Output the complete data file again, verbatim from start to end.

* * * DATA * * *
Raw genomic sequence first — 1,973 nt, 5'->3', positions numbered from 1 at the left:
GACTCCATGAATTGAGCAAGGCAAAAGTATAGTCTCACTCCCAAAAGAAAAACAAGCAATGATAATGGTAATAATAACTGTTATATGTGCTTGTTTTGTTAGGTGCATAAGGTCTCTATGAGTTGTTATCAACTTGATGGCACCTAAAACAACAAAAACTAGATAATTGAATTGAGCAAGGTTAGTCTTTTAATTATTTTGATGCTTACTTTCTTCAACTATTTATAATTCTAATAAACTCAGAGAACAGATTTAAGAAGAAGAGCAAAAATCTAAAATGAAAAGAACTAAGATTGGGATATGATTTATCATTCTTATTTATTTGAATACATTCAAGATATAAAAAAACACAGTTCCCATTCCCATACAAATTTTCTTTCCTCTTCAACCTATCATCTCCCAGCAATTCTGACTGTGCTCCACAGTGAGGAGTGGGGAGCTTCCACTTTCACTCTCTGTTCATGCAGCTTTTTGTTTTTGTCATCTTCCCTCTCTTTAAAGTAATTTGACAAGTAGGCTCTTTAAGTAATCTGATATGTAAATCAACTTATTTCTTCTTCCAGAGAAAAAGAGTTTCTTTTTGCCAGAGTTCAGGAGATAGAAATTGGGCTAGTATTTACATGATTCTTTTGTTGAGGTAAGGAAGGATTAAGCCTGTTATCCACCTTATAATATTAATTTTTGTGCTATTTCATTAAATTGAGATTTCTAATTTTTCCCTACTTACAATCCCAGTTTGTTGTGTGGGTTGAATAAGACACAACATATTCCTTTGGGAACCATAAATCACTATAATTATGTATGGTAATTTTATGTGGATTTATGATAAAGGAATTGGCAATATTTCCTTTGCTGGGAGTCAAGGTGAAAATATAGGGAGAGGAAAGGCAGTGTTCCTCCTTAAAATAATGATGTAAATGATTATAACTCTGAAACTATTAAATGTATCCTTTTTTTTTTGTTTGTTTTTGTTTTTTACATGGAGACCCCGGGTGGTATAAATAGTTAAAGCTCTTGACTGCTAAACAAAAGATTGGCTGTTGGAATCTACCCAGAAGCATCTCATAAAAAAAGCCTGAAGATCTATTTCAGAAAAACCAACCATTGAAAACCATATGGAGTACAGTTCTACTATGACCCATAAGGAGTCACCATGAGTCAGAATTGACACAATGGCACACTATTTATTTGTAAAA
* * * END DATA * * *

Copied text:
Raw genomic sequence first — 1,973 nt, 5'->3', positions numbered from 1 at the left:
GACTCCATGAATTGAGCAAGGCAAAAGTATAGTCTCACTCCCAAAAGAAAAACAAGCAATGATAATGGTAATAATAACTGTTATATGTGCTTGTTTTGTTAGGTGCATAAGGTCTCTATGAGTTGTTATCAACTTGATGGCACCTAAAACAACAAAAACTAGATAATTGAATTGAGCAAGGTTAGTCTTTTAATTATTTTGATGCTTACTTTCTTCAACTATTTATAATTCTAATAAACTCAGAGAACAGATTTAAGAAGAAGAGCAAAAATCTAAAATGAAAAGAACTAAGATTGGGATATGATTTATCATTCTTATTTATTTGAATACATTCAAGATATAAAAAAACACAGTTCCCATTCCCATACAAATTTTCTTTCCTCTTCAACCTATCATCTCCCAGCAATTCTGACTGTGCTCCACAGTGAGGAGTGGGGAGCTTCCACTTTCACTCTCTGTTCATGCAGCTTTTTGTTTTTGTCATCTTCCCTCTCTTTAAAGTAATTTGACAAGTAGGCTCTTTAAGTAATCTGATATGTAAATCAACTTATTTCTTCTTCCAGAGAAAAAGAGTTTCTTTTTGCCAGAGTTCAGGAGATAGAAATTGGGCTAGTATTTACATGATTCTTTTGTTGAGGTAAGGAAGGATTAAGCCTGTTATCCACCTTATAATATTAATTTTTGTGCTATTTCATTAAATTGAGATTTCTAATTTTTCCCTACTTACAATCCCAGTTTGTTGTGTGGGTTGAATAAGACACAACATATTCCTTTGGGAACCATAAATCACTATAATTATGTATGGTAATTTTATGTGGATTTATGATAAAGGAATTGGCAATATTTCCTTTGCTGGGAGTCAAGGTGAAAATATAGGGAGAGGAAAGGCAGTGTTCCTCCTTAAAATAATGATGTAAATGATTATAACTCTGAAACTATTAAATGTATCCTTTTTTTTTTGTTTGTTTTTGTTTTTTACATGGAGACCCCGGGTGGTATAAATAGTTAAAGCTCTTGACTGCTAAACAAAAGATTGGCTGTTGGAATCTACCCAGAAGCATCTCATAAAAAAAGCCTGAAGATCTATTTCAGAAAAACCAACCATTGAAAACCATATGGAGTACAGTTCTACTATGACCCATAAGGAGTCACCATGAGTCAGAATTGACACAATGGCACACTATTTATTTGTAAAA